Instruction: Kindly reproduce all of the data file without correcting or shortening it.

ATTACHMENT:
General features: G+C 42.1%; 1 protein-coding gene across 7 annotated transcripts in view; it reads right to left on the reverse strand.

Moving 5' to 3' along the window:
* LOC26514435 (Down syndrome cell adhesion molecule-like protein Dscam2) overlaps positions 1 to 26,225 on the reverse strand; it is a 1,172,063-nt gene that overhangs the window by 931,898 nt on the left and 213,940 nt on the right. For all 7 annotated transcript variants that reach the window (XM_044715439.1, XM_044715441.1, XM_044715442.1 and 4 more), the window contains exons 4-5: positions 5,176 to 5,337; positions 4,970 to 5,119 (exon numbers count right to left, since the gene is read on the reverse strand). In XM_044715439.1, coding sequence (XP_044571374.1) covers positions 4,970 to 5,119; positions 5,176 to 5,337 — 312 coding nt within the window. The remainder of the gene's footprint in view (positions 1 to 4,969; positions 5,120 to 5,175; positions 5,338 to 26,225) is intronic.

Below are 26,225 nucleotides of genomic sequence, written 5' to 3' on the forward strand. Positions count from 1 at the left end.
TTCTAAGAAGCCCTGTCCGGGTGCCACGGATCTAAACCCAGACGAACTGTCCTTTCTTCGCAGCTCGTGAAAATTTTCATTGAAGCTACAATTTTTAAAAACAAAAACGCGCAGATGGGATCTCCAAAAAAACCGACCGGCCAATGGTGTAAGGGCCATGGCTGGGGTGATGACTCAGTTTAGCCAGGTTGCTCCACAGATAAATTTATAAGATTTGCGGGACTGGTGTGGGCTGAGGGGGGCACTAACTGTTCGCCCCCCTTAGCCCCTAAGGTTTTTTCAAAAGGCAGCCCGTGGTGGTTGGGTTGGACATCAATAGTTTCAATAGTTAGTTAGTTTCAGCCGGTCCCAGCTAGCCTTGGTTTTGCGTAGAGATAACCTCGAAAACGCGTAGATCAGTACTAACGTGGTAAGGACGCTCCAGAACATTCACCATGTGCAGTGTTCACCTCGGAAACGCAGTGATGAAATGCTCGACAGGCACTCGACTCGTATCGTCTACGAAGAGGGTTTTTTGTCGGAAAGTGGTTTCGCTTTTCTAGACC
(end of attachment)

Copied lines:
General features: G+C 42.1%; 1 protein-coding gene across 7 annotated transcripts in view; it reads right to left on the reverse strand.

Moving 5' to 3' along the window:
* LOC26514435 (Down syndrome cell adhesion molecule-like protein Dscam2) overlaps positions 1 to 26,225 on the reverse strand; it is a 1,172,063-nt gene that overhangs the window by 931,898 nt on the left and 213,940 nt on the right. For all 7 annotated transcript variants that reach the window (XM_044715439.1, XM_044715441.1, XM_044715442.1 and 4 more), the window contains exons 4-5: positions 5,176 to 5,337; positions 4,970 to 5,119 (exon numbers count right to left, since the gene is read on the reverse strand). In XM_044715439.1, coding sequence (XP_044571374.1) covers positions 4,970 to 5,119; positions 5,176 to 5,337 — 312 coding nt within the window. The remainder of the gene's footprint in view (positions 1 to 4,969; positions 5,120 to 5,175; positions 5,338 to 26,225) is intronic.

Below are 26,225 nucleotides of genomic sequence, written 5' to 3' on the forward strand. Positions count from 1 at the left end.
TTCTAAGAAGCCCTGTCCGGGTGCCACGGATCTAAACCCAGACGAACTGTCCTTTCTTCGCAGCTCGTGAAAATTTTCATTGAAGCTACAATTTTTAAAAACAAAAACGCGCAGATGGGATCTCCAAAAAAACCGACCGGCCAATGGTGTAAGGGCCATGGCTGGGGTGATGACTCAGTTTAGCCAGGTTGCTCCACAGATAAATTTATAAGATTTGCGGGACTGGTGTGGGCTGAGGGGGGCACTAACTGTTCGCCCCCCTTAGCCCCTAAGGTTTTTTCAAAAGGCAGCCCGTGGTGGTTGGGTTGGACATCAATAGTTTCAATAGTTAGTTAGTTTCAGCCGGTCCCAGCTAGCCTTGGTTTTGCGTAGAGATAACCTCGAAAACGCGTAGATCAGTACTAACGTGGTAAGGACGCTCCAGAACATTCACCATGTGCAGTGTTCACCTCGGAAACGCAGTGATGAAATGCTCGACAGGCACTCGACTCGTATCGTCTACGAAGAGGGTTTTTTGTCGGAAAGTGGTTTCGCTTTTCTAGACC